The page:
Modern Slavery and Human Trafficking Statement
This statement has been published in accordance with the Modern Slavery Act 2015. It sets out the steps taken by Morgan Sindall Group plc (‘the Company’) and its subsidiary companies (see Appendix 1) (together ‘the Group’) during the year ending 31 December 2017 to prevent human trafficking and slavery in our business and supply chain. For the purposes of this statement, we treat our joint ventures (where we are responsible for the management and operation of the joint venture) as part of our supply chain.
Our business and supply chains
Morgan Sindall Group is a leading UK construction and regeneration group with an annual turnover of £2.8 billion. We operate through six divisions: Construction & Infrastructure, Fit Out, Property Services, Partnership Housing, Urban Regeneration and Investments.
Our extensive supply chain ranges from large subcontractors providing specialist services such as mechanical and electrical installations, to providers of labour, goods and services. 88% of our cost of sales is spent on goods and services procured from suppliers. While we directly employ around 6,500 people we have in the region of 16,000 subcontractors working on our projects across the UK at any one time. Our supply chain is an integral part of our operations, and our success and reputation is inextricably linked to their performance and ethicality.
The Group has a set of core values and total commitments which include looking after our people, sourcing responsibly and creating value for both our customers and the communities in which we operate. Our approach is to develop long-term partnerships with suppliers whose policies, values and cultures, are aligned to our own. We expect high standards and work with our suppliers to ensure they can deliver against them. Around 379 manufacturers and suppliers are registered with our Morgan Sindall Supply Chain Family and each of our divisions has relationships with preferred suppliers. We are also founder members of the construction industry’s Supply Chain Sustainability School, set up in conjunction with some of our peers to help the industry’s supply chain develop its sustainability skills.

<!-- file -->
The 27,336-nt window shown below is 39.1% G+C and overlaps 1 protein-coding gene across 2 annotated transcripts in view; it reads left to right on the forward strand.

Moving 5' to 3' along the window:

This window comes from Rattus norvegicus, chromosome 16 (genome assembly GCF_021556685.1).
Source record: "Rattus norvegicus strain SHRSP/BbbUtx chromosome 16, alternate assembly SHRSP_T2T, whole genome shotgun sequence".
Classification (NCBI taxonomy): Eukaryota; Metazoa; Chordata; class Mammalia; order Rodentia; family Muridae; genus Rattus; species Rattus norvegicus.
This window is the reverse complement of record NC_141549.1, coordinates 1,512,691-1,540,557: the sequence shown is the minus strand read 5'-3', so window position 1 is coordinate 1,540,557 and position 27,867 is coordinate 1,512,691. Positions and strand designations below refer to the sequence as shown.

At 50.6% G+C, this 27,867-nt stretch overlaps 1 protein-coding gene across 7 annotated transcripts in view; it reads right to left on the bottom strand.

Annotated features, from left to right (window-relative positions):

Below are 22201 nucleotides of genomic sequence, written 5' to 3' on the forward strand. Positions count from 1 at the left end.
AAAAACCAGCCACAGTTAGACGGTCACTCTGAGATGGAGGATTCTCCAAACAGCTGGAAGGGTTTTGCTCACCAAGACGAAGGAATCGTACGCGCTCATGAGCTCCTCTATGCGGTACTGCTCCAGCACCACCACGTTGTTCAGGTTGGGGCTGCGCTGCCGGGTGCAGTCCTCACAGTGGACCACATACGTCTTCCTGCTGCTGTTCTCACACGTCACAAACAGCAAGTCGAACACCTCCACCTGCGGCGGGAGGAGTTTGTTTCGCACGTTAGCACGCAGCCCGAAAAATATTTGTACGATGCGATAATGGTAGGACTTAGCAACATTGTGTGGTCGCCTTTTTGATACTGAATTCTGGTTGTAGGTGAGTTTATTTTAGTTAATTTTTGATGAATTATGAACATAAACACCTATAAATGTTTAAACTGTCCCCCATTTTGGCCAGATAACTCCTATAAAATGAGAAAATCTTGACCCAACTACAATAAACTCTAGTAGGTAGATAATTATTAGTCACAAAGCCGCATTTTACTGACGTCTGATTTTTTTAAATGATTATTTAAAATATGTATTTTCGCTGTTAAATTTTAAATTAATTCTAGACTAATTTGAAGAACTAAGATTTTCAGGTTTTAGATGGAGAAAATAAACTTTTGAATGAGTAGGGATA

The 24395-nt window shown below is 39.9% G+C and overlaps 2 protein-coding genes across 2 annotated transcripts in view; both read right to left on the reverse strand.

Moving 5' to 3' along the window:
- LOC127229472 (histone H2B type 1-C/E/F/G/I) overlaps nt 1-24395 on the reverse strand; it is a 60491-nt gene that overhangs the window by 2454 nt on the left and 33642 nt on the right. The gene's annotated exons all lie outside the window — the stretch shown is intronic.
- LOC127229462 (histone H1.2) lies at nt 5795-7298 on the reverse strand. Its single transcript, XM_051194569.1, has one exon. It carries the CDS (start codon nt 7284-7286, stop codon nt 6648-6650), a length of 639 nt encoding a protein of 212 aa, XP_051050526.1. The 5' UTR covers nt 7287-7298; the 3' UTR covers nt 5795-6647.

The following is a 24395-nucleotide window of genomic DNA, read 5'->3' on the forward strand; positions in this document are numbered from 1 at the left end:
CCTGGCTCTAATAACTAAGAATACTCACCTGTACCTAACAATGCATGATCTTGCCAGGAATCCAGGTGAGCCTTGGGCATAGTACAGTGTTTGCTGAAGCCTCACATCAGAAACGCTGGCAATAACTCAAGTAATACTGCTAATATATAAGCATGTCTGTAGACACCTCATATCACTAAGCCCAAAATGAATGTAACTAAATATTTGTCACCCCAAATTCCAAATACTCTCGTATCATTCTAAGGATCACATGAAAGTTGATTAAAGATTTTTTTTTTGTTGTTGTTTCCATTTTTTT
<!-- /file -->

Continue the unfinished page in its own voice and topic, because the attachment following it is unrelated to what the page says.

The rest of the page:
Policies and contractual controls
We have a zero tolerance approach towards Modern Slavery and human trafficking both in our own operations and our supply chain.
Our procurement policy is to source goods and services efficiently and fairly. Our procurement methods are compliant with legislation, including health and safety regulations, and conform to our ethical, environmental and responsible business standards.
Our Ethics policy states that we will not tolerate abuse of human rights in any part of our business or supply chain and will take seriously any allegations that human rights are not properly respected. Similarly, our Modern Slavery policy specifically prohibits activities linked to slavery, servitude, forced labour and human trafficking. All our suppliers are required to comply with this policy. We also operate an independent raising concerns service, aimed principally at our employees but also available to others working on our projects, that encourages employees to report any wrongdoing including human rights abuses. All reports are formally investigated and appropriate action taken. Our policies are developed by experts in the subject and approved by the Board.